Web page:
Regulation of biosimilar medicines and current perspectives on interchangeability and policy

Show simple item record O'Callaghan, John Barry, Sean P. Bermingham, Margaret Morris, J. Michael Griffin, Brendan T. 2018-12-03T10:14:33Z 2018-12-03T10:14:33Z 2018-09-05
dc.identifier.citation O'Callaghan, J., Barry, S. P., Bermingham, M., Morris, J. M. and Griffin, B. T. (2018) 'Regulation of biosimilar medicines and current perspectives on interchangeability and policy', European Journal of Clinical Pharmacology. doi:10.1007/s00228-018-2542-1 en
dc.identifier.issn 1432-1041
dc.identifier.issn 0031-6970
dc.identifier.doi 10.1007/s00228-018-2542-1
dc.description.abstract Competition arising from the increasing availability of biosimilar medicines has resulted in healthcare savings and has provided greater patient access to high cost therapeutics in Europe. The biosimilar market in the USA is relatively new so the full impact of biosimilar availability remains to be seen. Educational initiatives relating to the use of biosimilar medicines are currently being undertaken by regulators, policy makers and industry. The debate on biosimilars has moved on from the appropriateness of the regulatory framework which governs their approval, to the practice of interchangeability. Interchangeability is an important issue for healthcare professionals but different definitions and regulatory frameworks exist in the USA and Europe. In the USA, an interchangeable biological product is a biosimilar which may be substituted by a pharmacist, subject to local State policies. The interchangeability of a biosimilar with its reference medicine will be evaluated by the United States Food and Drug Administration (FDA) in cases where approval as an â interchangeable productâ is sought. In contrast, the European Medicines Agency (EMA) does not assess or make recommendations on interchangeability, therefore, in Europe, interchangeability does not mean substitution but is generally physician-led or driven by national policy. This paper provides an overview of the regulation of biosimilar medicines. Challenges associated with the demonstration of interchangeability and practical considerations relating to switching are also discussed. Finally, we present policies that have been adopted to date in several European countries, the USA and Australia, which aim to promote the use of biosimilar medicines. en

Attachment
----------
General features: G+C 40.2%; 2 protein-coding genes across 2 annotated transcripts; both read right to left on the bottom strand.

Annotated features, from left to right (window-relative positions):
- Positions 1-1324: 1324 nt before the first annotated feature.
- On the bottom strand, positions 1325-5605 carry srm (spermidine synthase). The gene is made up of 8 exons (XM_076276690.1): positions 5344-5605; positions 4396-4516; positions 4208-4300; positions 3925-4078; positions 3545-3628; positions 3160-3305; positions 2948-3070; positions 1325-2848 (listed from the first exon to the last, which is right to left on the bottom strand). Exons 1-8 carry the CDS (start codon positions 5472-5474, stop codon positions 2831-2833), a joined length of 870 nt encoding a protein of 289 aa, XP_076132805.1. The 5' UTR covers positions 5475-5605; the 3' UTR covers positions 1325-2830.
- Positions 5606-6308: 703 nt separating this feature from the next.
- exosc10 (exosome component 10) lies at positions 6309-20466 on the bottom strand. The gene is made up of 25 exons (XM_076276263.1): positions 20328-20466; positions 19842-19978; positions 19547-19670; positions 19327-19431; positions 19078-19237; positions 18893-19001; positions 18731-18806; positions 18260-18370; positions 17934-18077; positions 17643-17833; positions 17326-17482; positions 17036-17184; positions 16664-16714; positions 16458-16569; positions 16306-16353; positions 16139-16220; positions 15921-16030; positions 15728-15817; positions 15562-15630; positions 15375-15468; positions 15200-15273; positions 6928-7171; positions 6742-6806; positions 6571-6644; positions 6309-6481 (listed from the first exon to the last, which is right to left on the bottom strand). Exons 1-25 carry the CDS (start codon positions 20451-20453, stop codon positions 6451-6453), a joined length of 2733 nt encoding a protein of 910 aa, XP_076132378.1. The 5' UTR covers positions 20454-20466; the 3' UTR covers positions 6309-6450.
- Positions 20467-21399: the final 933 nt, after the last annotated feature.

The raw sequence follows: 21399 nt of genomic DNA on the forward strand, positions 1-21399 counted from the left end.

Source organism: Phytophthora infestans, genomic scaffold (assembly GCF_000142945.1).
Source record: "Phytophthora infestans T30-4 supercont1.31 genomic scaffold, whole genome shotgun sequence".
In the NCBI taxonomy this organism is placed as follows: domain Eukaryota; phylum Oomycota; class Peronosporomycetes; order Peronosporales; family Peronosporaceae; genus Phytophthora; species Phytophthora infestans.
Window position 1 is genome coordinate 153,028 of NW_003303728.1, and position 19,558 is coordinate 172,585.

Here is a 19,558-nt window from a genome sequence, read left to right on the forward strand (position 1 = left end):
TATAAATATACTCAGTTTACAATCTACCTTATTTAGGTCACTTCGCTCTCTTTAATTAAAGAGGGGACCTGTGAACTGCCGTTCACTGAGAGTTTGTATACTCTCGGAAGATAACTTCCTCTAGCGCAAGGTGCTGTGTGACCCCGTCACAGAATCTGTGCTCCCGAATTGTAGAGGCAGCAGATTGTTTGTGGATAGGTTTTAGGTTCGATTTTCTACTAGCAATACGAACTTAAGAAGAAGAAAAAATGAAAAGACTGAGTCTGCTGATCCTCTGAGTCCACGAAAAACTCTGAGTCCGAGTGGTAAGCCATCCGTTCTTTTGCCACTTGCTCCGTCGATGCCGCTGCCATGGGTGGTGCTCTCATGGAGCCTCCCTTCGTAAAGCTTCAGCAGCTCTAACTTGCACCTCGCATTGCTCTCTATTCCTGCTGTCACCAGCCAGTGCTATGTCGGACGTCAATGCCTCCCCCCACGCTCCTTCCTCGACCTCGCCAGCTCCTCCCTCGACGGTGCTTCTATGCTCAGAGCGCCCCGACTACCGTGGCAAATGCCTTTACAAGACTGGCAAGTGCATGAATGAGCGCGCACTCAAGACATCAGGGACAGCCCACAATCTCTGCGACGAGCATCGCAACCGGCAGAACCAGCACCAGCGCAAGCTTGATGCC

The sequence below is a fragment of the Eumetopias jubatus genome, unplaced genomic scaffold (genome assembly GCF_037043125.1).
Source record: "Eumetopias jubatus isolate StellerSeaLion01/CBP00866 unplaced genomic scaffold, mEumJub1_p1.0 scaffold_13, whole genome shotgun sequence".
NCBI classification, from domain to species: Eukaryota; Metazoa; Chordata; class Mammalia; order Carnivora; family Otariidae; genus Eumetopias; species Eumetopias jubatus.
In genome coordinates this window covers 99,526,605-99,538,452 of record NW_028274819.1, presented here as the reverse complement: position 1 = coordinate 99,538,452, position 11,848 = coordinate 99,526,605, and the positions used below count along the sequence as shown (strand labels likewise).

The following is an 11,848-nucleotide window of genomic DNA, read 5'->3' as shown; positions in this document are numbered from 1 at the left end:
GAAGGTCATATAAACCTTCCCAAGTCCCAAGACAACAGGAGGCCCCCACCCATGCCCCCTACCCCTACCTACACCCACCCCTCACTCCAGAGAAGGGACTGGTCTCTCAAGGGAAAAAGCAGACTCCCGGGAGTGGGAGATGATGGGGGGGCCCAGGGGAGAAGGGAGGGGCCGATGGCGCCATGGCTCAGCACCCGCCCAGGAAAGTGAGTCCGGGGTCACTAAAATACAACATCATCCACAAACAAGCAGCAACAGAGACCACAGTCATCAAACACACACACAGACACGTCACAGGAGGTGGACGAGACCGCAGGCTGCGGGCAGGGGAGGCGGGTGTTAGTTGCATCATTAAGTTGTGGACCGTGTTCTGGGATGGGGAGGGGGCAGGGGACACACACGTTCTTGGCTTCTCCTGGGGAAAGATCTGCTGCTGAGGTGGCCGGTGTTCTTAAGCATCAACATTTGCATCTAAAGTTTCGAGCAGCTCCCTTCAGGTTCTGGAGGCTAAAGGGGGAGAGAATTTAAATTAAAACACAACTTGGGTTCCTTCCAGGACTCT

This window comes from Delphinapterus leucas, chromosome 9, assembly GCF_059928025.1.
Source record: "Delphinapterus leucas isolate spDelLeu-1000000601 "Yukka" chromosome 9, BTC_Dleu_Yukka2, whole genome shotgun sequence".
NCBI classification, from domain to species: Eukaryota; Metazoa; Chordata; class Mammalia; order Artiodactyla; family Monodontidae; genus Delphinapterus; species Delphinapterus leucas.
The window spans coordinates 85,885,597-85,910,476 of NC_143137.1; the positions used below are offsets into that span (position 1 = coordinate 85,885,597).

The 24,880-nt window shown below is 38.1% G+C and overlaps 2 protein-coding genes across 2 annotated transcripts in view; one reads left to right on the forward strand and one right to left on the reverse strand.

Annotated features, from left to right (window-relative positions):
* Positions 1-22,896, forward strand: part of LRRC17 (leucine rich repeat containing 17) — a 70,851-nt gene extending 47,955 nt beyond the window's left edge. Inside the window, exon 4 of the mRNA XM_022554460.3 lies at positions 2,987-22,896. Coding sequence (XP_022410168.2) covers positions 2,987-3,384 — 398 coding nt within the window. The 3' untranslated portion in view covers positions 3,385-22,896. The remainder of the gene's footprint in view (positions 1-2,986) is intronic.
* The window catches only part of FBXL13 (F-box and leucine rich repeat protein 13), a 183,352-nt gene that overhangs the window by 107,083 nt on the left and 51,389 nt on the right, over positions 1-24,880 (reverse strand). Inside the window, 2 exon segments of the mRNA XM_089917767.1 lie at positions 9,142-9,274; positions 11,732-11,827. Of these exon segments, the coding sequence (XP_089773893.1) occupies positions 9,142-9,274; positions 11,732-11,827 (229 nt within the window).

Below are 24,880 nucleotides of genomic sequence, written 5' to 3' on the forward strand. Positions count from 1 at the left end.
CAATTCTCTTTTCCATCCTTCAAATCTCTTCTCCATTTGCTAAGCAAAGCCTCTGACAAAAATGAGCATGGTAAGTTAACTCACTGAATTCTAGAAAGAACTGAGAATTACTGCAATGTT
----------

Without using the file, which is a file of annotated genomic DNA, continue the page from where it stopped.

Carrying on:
dc.format.mimetype application/pdf en
dc.language.iso en en
dc.publisher Springer Nature Switzerland AG en
dc.rights © 2018, Springer-Verlag GmbH Germany, part of Springer Nature. All rights reserved. The final publication is available at Springer via en
dc.subject Regulation en
dc.subject Biosimilar en
dc.subject Policy en
dc.subject Interchangeability en
dc.subject Switching en
dc.subject Substitution en
dc.title Regulation of biosimilar medicines and current perspectives on interchangeability and policy en
dc.type Article (peer-reviewed) en
dc.internal.authorcontactother Brendan Griffin, School Of Pharmacy, University College Cork, Cork, Ireland. +353-21-490-3000 Email: en
dc.internal.availability Full text available en Access to this article is restricted until 12 months after publication by request of the publisher. en 2019-09-05 2018-11-30T09:18:12Z
dc.description.version Accepted Version en
dc.internal.rssid 455847577
dc.contributor.funder University College Cork en
dc.contributor.funder Health Products Regulatory Authority, Ireland
dc.contributor.funder Regulatory Science Ireland
dc.contributor.funder Irish Pharmaceutical Healthcare Association
dc.description.status Peer reviewed en
dc.identifier.journaltitle European Journal of Clinical Pharmacology en
dc.internal.copyrightchecked Yes en
dc.internal.licenseacceptance Yes en
dc.internal.IRISemailaddress en
dc.internal.bibliocheck In press. Check for vol. / issue / page numbers. Amend citation as necessary.

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